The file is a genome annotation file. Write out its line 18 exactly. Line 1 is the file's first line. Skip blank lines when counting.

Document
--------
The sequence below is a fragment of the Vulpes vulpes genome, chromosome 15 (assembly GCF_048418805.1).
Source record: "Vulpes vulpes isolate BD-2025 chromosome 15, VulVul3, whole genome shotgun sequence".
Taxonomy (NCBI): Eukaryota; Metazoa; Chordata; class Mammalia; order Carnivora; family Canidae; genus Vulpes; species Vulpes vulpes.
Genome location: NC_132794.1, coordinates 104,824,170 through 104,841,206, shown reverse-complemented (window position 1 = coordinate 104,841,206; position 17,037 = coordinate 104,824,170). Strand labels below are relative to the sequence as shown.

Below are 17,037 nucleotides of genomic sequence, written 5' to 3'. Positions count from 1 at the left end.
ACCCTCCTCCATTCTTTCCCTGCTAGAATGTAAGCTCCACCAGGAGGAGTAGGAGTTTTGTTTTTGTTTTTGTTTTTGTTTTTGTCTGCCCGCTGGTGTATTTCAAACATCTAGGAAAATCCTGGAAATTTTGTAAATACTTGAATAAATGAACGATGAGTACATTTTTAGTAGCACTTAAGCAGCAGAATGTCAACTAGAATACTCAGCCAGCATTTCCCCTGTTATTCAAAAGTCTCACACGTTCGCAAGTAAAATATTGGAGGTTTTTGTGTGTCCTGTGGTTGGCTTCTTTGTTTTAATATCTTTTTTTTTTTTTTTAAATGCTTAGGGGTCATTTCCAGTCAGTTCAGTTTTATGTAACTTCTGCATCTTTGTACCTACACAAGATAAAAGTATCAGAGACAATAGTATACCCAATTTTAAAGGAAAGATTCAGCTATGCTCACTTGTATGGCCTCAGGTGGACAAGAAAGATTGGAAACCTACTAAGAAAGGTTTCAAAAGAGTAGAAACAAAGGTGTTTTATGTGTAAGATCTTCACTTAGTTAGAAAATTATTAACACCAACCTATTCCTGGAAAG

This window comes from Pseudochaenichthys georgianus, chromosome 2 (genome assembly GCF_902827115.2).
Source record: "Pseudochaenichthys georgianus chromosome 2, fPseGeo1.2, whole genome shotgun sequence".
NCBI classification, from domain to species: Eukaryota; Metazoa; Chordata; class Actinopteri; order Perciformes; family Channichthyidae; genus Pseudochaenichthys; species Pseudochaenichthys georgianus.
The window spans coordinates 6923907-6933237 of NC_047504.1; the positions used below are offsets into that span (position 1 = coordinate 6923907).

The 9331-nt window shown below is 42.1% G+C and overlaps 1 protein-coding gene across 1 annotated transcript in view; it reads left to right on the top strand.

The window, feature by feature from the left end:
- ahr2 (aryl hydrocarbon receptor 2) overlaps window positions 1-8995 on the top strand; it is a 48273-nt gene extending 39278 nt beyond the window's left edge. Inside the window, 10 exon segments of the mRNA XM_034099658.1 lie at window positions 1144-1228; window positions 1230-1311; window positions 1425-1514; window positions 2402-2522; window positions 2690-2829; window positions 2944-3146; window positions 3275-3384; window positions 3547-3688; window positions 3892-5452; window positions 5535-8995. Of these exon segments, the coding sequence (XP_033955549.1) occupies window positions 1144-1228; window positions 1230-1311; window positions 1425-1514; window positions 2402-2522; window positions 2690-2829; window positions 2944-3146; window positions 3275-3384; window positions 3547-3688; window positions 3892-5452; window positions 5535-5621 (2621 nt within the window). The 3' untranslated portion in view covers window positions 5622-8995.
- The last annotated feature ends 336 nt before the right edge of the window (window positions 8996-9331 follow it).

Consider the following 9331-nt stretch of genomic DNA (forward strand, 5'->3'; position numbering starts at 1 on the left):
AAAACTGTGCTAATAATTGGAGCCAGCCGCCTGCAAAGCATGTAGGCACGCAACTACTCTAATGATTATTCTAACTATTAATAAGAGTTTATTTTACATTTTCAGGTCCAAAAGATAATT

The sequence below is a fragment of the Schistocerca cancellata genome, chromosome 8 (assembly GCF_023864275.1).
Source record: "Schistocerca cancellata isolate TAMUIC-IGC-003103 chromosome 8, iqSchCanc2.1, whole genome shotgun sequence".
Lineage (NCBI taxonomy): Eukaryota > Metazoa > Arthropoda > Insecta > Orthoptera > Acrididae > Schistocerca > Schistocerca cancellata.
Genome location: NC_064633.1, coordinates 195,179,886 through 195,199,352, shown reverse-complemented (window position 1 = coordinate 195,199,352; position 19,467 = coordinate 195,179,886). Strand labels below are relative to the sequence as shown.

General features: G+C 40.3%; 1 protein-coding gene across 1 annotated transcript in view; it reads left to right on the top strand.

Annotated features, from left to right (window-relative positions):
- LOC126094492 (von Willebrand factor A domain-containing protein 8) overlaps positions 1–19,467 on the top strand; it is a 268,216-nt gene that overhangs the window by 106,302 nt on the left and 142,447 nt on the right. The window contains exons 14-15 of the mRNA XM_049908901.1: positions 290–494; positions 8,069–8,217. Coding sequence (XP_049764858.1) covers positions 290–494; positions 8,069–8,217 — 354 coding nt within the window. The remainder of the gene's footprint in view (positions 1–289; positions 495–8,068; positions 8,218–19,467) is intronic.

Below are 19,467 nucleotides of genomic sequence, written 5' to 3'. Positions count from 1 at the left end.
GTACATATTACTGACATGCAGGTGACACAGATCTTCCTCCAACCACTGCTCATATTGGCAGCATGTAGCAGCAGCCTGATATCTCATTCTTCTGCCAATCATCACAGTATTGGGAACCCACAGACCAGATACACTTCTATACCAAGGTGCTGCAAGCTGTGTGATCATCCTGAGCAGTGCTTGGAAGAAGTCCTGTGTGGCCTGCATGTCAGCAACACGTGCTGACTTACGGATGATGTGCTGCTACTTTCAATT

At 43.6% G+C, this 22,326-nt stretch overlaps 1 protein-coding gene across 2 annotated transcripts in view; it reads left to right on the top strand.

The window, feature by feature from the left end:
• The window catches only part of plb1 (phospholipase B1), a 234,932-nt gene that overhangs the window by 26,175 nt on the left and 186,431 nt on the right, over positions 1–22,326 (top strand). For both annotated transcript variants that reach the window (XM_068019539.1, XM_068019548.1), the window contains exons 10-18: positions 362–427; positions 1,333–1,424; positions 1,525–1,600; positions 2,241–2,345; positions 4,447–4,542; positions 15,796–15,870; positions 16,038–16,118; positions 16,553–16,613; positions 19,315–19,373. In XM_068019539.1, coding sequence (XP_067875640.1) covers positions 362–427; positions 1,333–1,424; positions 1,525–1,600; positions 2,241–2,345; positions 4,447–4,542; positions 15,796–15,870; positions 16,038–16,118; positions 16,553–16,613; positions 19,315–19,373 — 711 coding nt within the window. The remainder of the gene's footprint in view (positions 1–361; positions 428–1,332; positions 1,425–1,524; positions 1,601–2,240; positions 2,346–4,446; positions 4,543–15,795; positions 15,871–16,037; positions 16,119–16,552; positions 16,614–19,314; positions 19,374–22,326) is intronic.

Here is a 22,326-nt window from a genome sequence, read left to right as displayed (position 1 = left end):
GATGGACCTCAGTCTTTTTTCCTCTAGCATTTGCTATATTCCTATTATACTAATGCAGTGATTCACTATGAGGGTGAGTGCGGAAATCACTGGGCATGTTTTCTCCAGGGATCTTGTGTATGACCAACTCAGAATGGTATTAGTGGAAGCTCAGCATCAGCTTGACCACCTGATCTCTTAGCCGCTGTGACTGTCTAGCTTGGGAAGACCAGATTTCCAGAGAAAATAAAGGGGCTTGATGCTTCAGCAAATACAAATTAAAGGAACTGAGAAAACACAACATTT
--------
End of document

Source record: "Schistocerca cancellata isolate TAMUIC-IGC-003103 chromosome 8, iqSchCanc2.1, whole genome shotgun sequence".